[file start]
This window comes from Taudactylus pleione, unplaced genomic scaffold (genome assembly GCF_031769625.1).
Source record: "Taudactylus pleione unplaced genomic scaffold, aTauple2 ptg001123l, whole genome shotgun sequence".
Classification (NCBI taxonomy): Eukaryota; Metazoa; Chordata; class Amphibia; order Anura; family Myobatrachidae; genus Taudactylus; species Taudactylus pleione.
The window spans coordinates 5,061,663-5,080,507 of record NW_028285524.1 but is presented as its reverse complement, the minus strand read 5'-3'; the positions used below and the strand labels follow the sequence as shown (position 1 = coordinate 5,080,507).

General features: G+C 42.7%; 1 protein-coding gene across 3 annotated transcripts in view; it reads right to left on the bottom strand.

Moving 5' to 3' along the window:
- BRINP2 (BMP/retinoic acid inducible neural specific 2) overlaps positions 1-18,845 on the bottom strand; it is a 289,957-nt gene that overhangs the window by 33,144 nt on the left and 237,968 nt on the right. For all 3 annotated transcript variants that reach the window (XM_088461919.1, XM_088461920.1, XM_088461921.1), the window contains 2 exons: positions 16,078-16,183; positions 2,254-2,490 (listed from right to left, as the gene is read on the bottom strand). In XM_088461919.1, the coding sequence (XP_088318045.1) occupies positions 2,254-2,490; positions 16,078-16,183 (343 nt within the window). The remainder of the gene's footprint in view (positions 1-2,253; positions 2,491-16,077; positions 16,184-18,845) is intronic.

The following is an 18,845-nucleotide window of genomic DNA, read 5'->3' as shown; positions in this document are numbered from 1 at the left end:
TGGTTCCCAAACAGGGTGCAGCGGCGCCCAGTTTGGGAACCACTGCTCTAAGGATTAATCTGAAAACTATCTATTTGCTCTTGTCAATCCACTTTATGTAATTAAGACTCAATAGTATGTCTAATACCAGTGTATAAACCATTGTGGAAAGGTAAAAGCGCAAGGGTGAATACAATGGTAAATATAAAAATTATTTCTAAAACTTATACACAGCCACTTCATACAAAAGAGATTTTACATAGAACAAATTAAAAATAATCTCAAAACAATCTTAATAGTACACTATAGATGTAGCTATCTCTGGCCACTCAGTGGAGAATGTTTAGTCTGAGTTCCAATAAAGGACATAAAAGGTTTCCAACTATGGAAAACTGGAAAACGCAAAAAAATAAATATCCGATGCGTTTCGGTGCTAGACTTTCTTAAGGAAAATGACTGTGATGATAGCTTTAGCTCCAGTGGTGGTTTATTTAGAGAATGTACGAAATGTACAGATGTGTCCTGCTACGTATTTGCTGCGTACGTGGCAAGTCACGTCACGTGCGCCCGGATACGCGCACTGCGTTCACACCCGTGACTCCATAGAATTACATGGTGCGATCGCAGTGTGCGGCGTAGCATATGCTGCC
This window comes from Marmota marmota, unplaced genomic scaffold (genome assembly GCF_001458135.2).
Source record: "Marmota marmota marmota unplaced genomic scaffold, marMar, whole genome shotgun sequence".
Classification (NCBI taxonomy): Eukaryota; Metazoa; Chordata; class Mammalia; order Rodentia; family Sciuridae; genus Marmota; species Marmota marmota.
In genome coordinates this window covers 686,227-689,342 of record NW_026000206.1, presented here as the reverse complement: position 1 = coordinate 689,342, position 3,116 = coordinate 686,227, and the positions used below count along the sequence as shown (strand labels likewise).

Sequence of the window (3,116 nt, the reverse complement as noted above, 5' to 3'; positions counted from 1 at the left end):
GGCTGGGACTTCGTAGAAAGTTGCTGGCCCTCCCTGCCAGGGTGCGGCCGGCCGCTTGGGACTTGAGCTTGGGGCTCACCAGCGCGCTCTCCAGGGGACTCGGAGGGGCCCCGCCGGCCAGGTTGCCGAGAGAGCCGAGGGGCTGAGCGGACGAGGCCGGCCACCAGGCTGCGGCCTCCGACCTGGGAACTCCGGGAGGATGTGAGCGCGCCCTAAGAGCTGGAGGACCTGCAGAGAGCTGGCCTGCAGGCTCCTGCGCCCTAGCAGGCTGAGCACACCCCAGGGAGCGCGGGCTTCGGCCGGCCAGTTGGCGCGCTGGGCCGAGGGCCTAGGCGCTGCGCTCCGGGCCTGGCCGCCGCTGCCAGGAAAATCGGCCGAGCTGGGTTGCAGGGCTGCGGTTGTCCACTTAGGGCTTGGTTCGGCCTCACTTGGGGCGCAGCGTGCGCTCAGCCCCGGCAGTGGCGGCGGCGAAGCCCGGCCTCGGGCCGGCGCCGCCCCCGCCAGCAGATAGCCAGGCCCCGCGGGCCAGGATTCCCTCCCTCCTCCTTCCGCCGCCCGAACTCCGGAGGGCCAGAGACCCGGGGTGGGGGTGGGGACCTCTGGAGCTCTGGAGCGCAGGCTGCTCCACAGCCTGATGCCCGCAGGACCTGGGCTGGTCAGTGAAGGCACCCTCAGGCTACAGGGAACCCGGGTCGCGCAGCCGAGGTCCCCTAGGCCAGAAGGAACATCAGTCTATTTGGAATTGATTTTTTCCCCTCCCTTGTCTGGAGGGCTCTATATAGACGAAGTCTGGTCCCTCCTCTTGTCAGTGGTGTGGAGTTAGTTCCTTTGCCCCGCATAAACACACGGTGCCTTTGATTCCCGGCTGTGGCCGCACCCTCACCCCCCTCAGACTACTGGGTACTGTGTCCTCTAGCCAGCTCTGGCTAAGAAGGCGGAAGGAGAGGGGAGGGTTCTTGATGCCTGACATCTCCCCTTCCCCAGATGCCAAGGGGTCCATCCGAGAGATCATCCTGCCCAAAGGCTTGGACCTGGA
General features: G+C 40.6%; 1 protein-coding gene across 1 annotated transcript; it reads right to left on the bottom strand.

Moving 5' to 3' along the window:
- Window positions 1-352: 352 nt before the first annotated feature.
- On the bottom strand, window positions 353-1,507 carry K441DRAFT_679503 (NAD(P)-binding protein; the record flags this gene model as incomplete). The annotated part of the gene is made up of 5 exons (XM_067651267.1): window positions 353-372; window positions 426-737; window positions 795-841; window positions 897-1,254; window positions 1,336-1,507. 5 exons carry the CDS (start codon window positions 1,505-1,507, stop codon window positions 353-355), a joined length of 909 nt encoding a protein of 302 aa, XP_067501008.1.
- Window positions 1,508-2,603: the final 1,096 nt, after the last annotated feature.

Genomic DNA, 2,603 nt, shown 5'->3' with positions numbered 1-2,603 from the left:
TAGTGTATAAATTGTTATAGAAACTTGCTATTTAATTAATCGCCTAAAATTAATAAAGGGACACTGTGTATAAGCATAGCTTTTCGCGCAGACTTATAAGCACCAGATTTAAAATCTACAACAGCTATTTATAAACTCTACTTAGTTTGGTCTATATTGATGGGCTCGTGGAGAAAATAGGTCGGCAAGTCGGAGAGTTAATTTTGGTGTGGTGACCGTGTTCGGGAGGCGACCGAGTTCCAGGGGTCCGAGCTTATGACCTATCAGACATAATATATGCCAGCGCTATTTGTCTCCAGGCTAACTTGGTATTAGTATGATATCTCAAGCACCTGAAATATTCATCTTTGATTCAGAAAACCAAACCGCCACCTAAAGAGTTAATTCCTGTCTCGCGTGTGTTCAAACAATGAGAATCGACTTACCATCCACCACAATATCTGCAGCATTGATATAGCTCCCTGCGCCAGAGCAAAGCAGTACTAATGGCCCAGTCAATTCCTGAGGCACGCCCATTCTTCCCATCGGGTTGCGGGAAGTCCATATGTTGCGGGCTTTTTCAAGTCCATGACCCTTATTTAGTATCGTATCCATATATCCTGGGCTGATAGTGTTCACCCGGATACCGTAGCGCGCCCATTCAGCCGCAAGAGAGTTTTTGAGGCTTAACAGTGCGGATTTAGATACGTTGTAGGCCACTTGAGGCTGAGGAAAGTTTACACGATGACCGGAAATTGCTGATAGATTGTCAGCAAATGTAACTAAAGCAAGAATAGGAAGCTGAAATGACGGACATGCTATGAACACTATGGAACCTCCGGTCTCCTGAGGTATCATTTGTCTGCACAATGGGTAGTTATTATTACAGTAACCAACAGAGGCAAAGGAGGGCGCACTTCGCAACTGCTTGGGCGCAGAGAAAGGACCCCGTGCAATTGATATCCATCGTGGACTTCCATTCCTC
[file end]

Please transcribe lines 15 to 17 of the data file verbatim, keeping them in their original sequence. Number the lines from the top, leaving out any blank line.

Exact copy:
GGCTGGGACTTCGTAGAAAGTTGCTGGCCCTCCCTGCCAGGGTGCGGCCGGCCGCTTGGGACTTGAGCTTGGGGCTCACCAGCGCGCTCTCCAGGGGACTCGGAGGGGCCCCGCCGGCCAGGTTGCCGAGAGAGCCGAGGGGCTGAGCGGACGAGGCCGGCCACCAGGCTGCGGCCTCCGACCTGGGAACTCCGGGAGGATGTGAGCGCGCCCTAAGAGCTGGAGGACCTGCAGAGAGCTGGCCTGCAGGCTCCTGCGCCCTAGCAGGCTGAGCACACCCCAGGGAGCGCGGGCTTCGGCCGGCCAGTTGGCGCGCTGGGCCGAGGGCCTAGGCGCTGCGCTCCGGGCCTGGCCGCCGCTGCCAGGAAAATCGGCCGAGCTGGGTTGCAGGGCTGCGGTTGTCCACTTAGGGCTTGGTTCGGCCTCACTTGGGGCGCAGCGTGCGCTCAGCCCCGGCAGTGGCGGCGGCGAAGCCCGGCCTCGGGCCGGCGCCGCCCCCGCCAGCAGATAGCCAGGCCCCGCGGGCCAGGATTCCCTCCCTCCTCCTTCCGCCGCCCGAACTCCGGAGGGCCAGAGACCCGGGGTGGGGGTGGGGACCTCTGGAGCTCTGGAGCGCAGGCTGCTCCACAGCCTGATGCCCGCAGGACCTGGGCTGGTCAGTGAAGGCACCCTCAGGCTACAGGGAACCCGGGTCGCGCAGCCGAGGTCCCCTAGGCCAGAAGGAACATCAGTCTATTTGGAATTGATTTTTTCCCCTCCCTTGTCTGGAGGGCTCTATATAGACGAAGTCTGGTCCCTCCTCTTGTCAGTGGTGTGGAGTTAGTTCCTTTGCCCCGCATAAACACACGGTGCCTTTGATTCCCGGCTGTGGCCGCACCCTCACCCCCCTCAGACTACTGGGTACTGTGTCCTCTAGCCAGCTCTGGCTAAGAAGGCGGAAGGAGAGGGGAGGGTTCTTGATGCCTGACATCTCCCCTTCCCCAGATGCCAAGGGGTCCATCCGAGAGATCATCCTGCCCAAAGGCTTGGACCTGGA
General features: G+C 40.6%; 1 protein-coding gene across 1 annotated transcript; it reads right to left on the bottom strand.

Moving 5' to 3' along the window: